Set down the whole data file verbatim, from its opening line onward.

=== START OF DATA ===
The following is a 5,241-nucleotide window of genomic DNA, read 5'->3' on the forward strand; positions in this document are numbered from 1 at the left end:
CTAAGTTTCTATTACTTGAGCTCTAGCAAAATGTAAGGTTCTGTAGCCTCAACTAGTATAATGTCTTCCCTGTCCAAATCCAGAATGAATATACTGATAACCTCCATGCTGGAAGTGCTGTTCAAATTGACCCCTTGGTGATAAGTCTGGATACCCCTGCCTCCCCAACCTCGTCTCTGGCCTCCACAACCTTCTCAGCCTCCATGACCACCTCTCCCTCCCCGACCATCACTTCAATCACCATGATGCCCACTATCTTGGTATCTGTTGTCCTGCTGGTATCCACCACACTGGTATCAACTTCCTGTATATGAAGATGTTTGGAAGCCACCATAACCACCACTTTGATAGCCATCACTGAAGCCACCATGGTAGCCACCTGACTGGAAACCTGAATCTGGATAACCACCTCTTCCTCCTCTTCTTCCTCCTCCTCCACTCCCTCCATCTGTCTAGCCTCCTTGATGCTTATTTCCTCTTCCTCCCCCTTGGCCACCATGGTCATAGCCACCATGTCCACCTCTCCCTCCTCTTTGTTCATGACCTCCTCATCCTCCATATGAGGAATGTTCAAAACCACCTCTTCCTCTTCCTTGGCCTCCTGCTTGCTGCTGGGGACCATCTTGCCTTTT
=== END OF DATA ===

The following is a 5,241-nucleotide window of genomic DNA, read 5'->3' on the forward strand; positions in this document are numbered from 1 at the left end:
CTAAGTTTCTATTACTTGAGCTCTAGCAAAATGTAAGGTTCTGTAGCCTCAACTAGTATAATGTCTTCCCTGTCCAAATCCAGAATGAATATACTGATAACCTCCATGCTGGAAGTGCTGTTCAAATTGACCCCTTGGTGATAAGTCTGGATACCCCTGCCTCCCCAACCTCGTCTCTGGCCTCCACAACCTTCTCAGCCTCCATGACCACCTCTCCCTCCCCGACCATCACTTCAATCACCATGATGCCCACTATCTTGGTATCTGTTGTCCTGCTGGTATCCACCACACTGGTATCAACTTCCTGTATATGAAGATGTTTGGAAGCCACCATAACCACCACTTTGATAGCCATCACTGAAGCCACCATGGTAGCCACCTGACTGGAAACCTGAATCTGGATAACCACCTCTTCCTCCTCTTCTTCCTCCTCCTCCACTCCCTCCATCTGTCTAGCCTCCTTGATGCTTATTTCCTCTTCCTCCCCCTTGGCCACCATGGTCATAGCCACCATGTCCACCTCTCCCTCCTCTTTGTTCATGACCTCCTCATCCTCCATATGAGGAATGTTCAAAACCACCTCTTCCTCTTCCTTGGCCTCCTGCTTGCTGCTGGGGACCATCTTGCCTTTT